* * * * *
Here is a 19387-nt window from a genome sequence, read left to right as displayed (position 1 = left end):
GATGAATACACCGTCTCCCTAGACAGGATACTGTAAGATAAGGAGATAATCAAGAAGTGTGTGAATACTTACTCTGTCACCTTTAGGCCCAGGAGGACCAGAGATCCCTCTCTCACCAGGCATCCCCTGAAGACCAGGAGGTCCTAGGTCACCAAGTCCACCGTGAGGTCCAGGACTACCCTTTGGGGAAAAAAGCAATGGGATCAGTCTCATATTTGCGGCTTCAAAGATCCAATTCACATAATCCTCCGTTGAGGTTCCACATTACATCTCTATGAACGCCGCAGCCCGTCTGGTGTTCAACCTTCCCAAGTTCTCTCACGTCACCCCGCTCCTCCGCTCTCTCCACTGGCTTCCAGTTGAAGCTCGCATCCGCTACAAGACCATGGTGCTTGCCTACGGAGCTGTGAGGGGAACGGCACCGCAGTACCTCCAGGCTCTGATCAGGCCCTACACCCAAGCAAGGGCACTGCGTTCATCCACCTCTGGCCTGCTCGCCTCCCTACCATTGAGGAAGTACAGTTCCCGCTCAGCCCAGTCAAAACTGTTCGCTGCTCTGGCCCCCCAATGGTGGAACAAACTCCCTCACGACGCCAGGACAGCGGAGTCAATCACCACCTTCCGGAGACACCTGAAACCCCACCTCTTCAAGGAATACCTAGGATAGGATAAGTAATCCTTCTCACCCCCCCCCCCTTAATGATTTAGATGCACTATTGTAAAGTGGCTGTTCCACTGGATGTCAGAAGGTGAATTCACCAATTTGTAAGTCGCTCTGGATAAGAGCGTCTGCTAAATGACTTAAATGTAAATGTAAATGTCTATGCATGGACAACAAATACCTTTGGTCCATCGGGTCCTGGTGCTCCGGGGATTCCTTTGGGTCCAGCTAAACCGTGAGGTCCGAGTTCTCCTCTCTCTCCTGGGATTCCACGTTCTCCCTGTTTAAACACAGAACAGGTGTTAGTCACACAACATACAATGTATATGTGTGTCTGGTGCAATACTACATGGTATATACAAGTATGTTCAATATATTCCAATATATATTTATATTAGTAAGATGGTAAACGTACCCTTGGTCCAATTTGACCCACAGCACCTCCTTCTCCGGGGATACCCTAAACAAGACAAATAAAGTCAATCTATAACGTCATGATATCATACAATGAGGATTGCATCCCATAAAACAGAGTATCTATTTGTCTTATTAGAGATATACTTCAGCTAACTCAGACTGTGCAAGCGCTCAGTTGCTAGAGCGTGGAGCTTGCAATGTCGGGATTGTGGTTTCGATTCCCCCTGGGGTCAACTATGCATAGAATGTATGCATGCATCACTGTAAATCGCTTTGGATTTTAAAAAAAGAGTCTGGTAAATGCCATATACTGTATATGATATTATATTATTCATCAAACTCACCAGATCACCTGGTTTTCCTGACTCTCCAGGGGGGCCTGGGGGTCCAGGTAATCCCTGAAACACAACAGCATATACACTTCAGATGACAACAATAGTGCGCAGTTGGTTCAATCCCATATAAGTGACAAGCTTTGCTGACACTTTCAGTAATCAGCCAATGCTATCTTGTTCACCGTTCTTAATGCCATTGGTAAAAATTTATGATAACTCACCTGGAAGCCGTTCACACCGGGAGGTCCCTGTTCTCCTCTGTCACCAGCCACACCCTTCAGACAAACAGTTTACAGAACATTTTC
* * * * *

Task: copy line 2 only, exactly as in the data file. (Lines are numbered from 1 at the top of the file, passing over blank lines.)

GATGAATACACCGTCTCCCTAGACAGGATACTGTAAGATAAGGAGATAATCAAGAAGTGTGTGAATACTTACTCTGTCACCTTTAGGCCCAGGAGGACCAGAGATCCCTCTCTCACCAGGCATCCCCTGAAGACCAGGAGGTCCTAGGTCACCAAGTCCACCGTGAGGTCCAGGACTACCCTTTGGGGAAAAAAGCAATGGGATCAGTCTCATATTTGCGGCTTCAAAGATCCAATTCACATAATCCTCCGTTGAGGTTCCACATTACATCTCTATGAACGCCGCAGCCCGTCTGGTGTTCAACCTTCCCAAGTTCTCTCACGTCACCCCGCTCCTCCGCTCTCTCCACTGGCTTCCAGTTGAAGCTCGCATCCGCTACAAGACCATGGTGCTTGCCTACGGAGCTGTGAGGGGAACGGCACCGCAGTACCTCCAGGCTCTGATCAGGCCCTACACCCAAGCAAGGGCACTGCGTTCATCCACCTCTGGCCTGCTCGCCTCCCTACCATTGAGGAAGTACAGTTCCCGCTCAGCCCAGTCAAAACTGTTCGCTGCTCTGGCCCCCCAATGGTGGAACAAACTCCCTCACGACGCCAGGACAGCGGAGTCAATCACCACCTTCCGGAGACACCTGAAACCCCACCTCTTCAAGGAATACCTAGGATAGGATAAGTAATCCTTCTCACCCCCCCCCCCTTAATGATTTAGATGCACTATTGTAAAGTGGCTGTTCCACTGGATGTCAGAAGGTGAATTCACCAATTTGTAAGTCGCTCTGGATAAGAGCGTCTGCTAAATGACTTAAATGTAAATGTAAATGTCTATGCATGGACAACAAATACCTTTGGTCCATCGGGTCCTGGTGCTCCGGGGATTCCTTTGGGTCCAGCTAAACCGTGAGGTCCGAGTTCTCCTCTCTCTCCTGGGATTCCACGTTCTCCCTGTTTAAACACAGAACAGGTGTTAGTCACACAACATACAATGTATATGTGTGTCTGGTGCAATACTACATGGTATATACAAGTATGTTCAATATATTCCAATATATATTTATATTAGTAAGATGGTAAACGTACCCTTGGTCCAATTTGACCCACAGCACCTCCTTCTCCGGGGATACCCTAAACAAGACAAATAAAGTCAATCTATAACGTCATGATATCATACAATGAGGATTGCATCCCATAAAACAGAGTATCTATTTGTCTTATTAGAGATATACTTCAGCTAACTCAGACTGTGCAAGCGCTCAGTTGCTAGAGCGTGGAGCTTGCAATGTCGGGATTGTGGTTTCGATTCCCCCTGGGGTCAACTATGCATAGAATGTATGCATGCATCACTGTAAATCGCTTTGGATTTTAAAAAAAGAGTCTGGTAAATGCCATATACTGTATATGATATTATATTATTCATCAAACTCACCAGATCACCTGGTTTTCCTGACTCTCCAGGGGGGCCTGGGGGTCCAGGTAATCCCTGAAACACAACAGCATATACACTTCAGATGACAACAATAGTGCGCAGTTGGTTCAATCCCATATAAGTGACAAGCTTTGCTGACACTTTCAGTAATCAGCCAATGCTATCTTGTTCACCGTTCTTAATGCCATTGGTAAAAATTTATGATAACTCACCTGGAAGCCGTTCACACCGGGAGGTCCCTGTTCTCCTCTGTCACCAGCCACACCCTTCAGACAAACAGTTTACAGAACATTTTC